Zornberg inquires as to the real reason — beyond dismissing this God as a disappointed and punitive parent — that this generation cannot “go up” to the land. Parsing the language that the people use in response to the spies’ report, she refers to a psychological syndrome she calls the “core fantasy.” This has to do with how people can and cannot envision the future based on their past experience, and their resulting capacity for optimism.
While “the facts on the ground,” as communicated by the spies, might have inspired optimism or despair, this generation was limited by their slavery experience of oppression and impotence. They could only anticipate unhappy endings. The Divine decree therefore reflected their own psychic limitations.
This brings me back to the speech I heard a few weeks ago by Merav Michaeli, a 46-year old Israeli media star and feminist, embarking on a political career as a newly-elected Knesset delegate from the Labor Party. Speaking at B’nai Jeshurun on the Upper West Side, Michaeli criticized Israeli politicians, both on the right and on the left, for “always threatening the people with catastrophe.” The result of “constantly being frightened, rather than inspired by leaders” is a failure of the“Israeli imagination to freely or fully envision peace.” She, like Zornberg, is referring to the dangers of a pessimistic “core fantasy,” even if the secular politician is using different words and updating the syndrome to contemporary times.
Still, I wonder why Stefan Sagmeister highlights the high score of observant Jews on the well-being index on his exhibit’s baseboards. Rebbeca Shaykin, the exhibit’s curator, explained to me that this link “gives us permission to have his work here.” In other words, relating the non-Jewish Sagmeister’s subject to some sociological findings about Jews qualifies him for a show in this particular museum.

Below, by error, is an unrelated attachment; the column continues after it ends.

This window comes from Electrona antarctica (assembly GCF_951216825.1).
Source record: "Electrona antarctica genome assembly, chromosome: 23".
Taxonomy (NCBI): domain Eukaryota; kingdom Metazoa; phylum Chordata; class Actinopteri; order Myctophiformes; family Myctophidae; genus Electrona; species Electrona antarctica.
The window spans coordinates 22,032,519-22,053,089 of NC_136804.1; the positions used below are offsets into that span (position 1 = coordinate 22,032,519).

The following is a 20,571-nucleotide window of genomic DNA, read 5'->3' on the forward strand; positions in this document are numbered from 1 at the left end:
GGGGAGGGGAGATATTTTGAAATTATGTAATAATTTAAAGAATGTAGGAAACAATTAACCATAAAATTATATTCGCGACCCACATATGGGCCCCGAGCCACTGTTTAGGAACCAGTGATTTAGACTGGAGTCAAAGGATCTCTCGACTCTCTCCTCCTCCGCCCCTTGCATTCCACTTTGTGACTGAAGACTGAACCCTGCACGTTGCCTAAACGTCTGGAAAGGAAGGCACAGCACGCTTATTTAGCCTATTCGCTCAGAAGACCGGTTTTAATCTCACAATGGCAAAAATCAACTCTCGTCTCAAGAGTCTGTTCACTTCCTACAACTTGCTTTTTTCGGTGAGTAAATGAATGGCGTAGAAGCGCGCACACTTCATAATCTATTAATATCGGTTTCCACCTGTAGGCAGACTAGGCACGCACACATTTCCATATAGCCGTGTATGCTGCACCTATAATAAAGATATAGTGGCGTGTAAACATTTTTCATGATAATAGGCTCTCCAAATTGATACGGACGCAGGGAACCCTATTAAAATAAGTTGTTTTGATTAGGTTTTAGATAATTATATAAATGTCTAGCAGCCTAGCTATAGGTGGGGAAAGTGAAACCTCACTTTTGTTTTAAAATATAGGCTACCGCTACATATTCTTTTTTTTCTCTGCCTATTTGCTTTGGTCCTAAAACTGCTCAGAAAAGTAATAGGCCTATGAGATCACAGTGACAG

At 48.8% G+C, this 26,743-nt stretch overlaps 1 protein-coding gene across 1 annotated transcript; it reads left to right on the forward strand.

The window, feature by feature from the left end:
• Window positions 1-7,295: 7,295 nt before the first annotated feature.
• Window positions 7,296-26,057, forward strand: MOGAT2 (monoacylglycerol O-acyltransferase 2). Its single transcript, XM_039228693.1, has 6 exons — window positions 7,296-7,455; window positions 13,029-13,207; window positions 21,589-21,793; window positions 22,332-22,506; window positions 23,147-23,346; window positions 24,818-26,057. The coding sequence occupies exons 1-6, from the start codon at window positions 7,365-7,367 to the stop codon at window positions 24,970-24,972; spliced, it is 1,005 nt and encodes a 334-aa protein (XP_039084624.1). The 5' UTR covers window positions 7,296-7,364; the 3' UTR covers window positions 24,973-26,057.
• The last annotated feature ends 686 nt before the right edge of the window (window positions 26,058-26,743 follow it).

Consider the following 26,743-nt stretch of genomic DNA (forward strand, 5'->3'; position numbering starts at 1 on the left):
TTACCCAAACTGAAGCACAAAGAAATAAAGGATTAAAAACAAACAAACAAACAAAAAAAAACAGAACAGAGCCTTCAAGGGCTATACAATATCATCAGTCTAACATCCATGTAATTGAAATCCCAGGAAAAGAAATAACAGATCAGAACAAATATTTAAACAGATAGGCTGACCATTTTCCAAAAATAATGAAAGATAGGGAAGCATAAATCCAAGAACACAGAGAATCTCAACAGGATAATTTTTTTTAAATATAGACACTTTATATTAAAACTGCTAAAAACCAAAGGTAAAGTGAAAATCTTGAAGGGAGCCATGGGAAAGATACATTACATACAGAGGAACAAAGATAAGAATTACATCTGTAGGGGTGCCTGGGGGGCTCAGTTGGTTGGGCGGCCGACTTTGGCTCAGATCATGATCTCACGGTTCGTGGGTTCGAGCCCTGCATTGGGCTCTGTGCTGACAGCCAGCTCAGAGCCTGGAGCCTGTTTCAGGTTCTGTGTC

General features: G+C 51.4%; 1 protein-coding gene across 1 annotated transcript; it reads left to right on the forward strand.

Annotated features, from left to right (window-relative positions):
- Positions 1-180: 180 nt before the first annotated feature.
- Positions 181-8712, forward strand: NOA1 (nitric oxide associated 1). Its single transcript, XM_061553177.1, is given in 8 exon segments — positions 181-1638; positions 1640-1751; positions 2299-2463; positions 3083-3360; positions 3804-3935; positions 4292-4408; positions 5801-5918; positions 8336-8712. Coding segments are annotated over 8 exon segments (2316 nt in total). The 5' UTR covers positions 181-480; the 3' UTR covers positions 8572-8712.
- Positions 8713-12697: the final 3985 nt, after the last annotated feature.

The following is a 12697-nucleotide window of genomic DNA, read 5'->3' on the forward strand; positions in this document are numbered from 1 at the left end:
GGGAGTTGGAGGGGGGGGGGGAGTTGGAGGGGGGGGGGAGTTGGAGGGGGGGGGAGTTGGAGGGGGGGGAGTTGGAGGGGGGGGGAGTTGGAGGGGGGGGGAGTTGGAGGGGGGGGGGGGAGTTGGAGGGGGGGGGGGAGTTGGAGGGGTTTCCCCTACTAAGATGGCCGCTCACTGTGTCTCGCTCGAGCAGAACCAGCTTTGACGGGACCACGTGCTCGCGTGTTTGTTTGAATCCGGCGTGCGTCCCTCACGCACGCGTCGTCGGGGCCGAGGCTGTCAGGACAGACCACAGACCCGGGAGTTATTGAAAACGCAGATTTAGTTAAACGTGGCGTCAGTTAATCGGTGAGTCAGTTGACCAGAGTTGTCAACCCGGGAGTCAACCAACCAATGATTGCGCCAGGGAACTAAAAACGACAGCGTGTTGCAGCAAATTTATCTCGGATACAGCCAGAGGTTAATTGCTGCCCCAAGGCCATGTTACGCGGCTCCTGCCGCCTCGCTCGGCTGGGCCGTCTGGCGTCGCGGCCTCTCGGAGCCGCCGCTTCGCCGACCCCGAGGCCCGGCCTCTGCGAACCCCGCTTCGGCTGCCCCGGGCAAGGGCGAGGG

Could Sagmeister — or the curator — be unaware of the gap between the views of the religious and those so whimsically expressed by the designer? Curator Shaykin told me that it is a mistake to understand “observant” as Orthodox. Rather, as defined in this survey, “observant means people who go to services once a week, and consider religion to be an important part of life.” Fair enough, that closes the gap a little. At least it doesn’t imply that extremists whose core fantasies lead to an us-versus-them mentality are being touted for some insular version of happiness. What’s more, the study, I’m told, refers to American Jews whose sense of safety softens the paranoia that too often characterizes the core fantasy of their Israeli counterparts.
Perhaps Sagmeister’s lauding of Jewish happiness simply served to open the door of the Jewish Museum to him, but I like to think that he is hinting, in his installation, that happiness buoyed by over-inflated notions of our own centrality risks being burst by some freshly sharpened arrows.
Susan Reimer-Torn holds a Master’s degree in dance history from Columbia University and has written widely on dance, culture, lifestyle, and women’s issues for French and American publications. While living in Paris she had a regular cultural column in International Herald Tribune. She also published Kids Extra!, a quarterly serving the expatriate community. Susan has lived in New York for the past twelve years and works as a writer and a life coach.